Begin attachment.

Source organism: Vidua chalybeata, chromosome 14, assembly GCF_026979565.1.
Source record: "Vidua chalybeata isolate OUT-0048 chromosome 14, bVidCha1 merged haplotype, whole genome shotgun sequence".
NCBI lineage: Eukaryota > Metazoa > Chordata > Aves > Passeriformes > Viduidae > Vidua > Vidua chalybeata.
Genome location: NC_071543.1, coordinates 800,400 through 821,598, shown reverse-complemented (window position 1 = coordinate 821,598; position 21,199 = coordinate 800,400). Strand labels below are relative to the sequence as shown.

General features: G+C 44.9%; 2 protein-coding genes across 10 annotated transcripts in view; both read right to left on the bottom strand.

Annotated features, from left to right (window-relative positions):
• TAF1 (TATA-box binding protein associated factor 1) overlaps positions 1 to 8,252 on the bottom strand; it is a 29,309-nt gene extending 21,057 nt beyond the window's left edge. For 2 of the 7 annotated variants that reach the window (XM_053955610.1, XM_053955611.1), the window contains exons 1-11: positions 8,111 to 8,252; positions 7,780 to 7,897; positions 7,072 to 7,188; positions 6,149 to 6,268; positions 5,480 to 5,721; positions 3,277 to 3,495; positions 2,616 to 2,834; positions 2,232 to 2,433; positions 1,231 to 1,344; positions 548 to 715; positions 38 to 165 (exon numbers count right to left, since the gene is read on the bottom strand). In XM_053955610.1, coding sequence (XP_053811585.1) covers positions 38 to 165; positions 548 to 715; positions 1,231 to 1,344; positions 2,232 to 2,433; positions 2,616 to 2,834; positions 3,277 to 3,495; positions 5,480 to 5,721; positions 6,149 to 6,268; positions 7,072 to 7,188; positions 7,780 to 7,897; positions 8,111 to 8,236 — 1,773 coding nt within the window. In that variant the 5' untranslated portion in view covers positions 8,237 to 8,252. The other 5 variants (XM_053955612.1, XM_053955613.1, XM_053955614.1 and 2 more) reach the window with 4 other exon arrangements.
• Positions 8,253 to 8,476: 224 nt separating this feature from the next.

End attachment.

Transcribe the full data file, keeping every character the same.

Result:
Source organism: Vidua chalybeata, chromosome 14, assembly GCF_026979565.1.
Source record: "Vidua chalybeata isolate OUT-0048 chromosome 14, bVidCha1 merged haplotype, whole genome shotgun sequence".
NCBI lineage: Eukaryota > Metazoa > Chordata > Aves > Passeriformes > Viduidae > Vidua > Vidua chalybeata.
Genome location: NC_071543.1, coordinates 800,400 through 821,598, shown reverse-complemented (window position 1 = coordinate 821,598; position 21,199 = coordinate 800,400). Strand labels below are relative to the sequence as shown.

General features: G+C 44.9%; 2 protein-coding genes across 10 annotated transcripts in view; both read right to left on the bottom strand.

Annotated features, from left to right (window-relative positions):
• TAF1 (TATA-box binding protein associated factor 1) overlaps positions 1 to 8,252 on the bottom strand; it is a 29,309-nt gene extending 21,057 nt beyond the window's left edge. For 2 of the 7 annotated variants that reach the window (XM_053955610.1, XM_053955611.1), the window contains exons 1-11: positions 8,111 to 8,252; positions 7,780 to 7,897; positions 7,072 to 7,188; positions 6,149 to 6,268; positions 5,480 to 5,721; positions 3,277 to 3,495; positions 2,616 to 2,834; positions 2,232 to 2,433; positions 1,231 to 1,344; positions 548 to 715; positions 38 to 165 (exon numbers count right to left, since the gene is read on the bottom strand). In XM_053955610.1, coding sequence (XP_053811585.1) covers positions 38 to 165; positions 548 to 715; positions 1,231 to 1,344; positions 2,232 to 2,433; positions 2,616 to 2,834; positions 3,277 to 3,495; positions 5,480 to 5,721; positions 6,149 to 6,268; positions 7,072 to 7,188; positions 7,780 to 7,897; positions 8,111 to 8,236 — 1,773 coding nt within the window. In that variant the 5' untranslated portion in view covers positions 8,237 to 8,252. The other 5 variants (XM_053955612.1, XM_053955613.1, XM_053955614.1 and 2 more) reach the window with 4 other exon arrangements.
• Positions 8,253 to 8,476: 224 nt separating this feature from the next.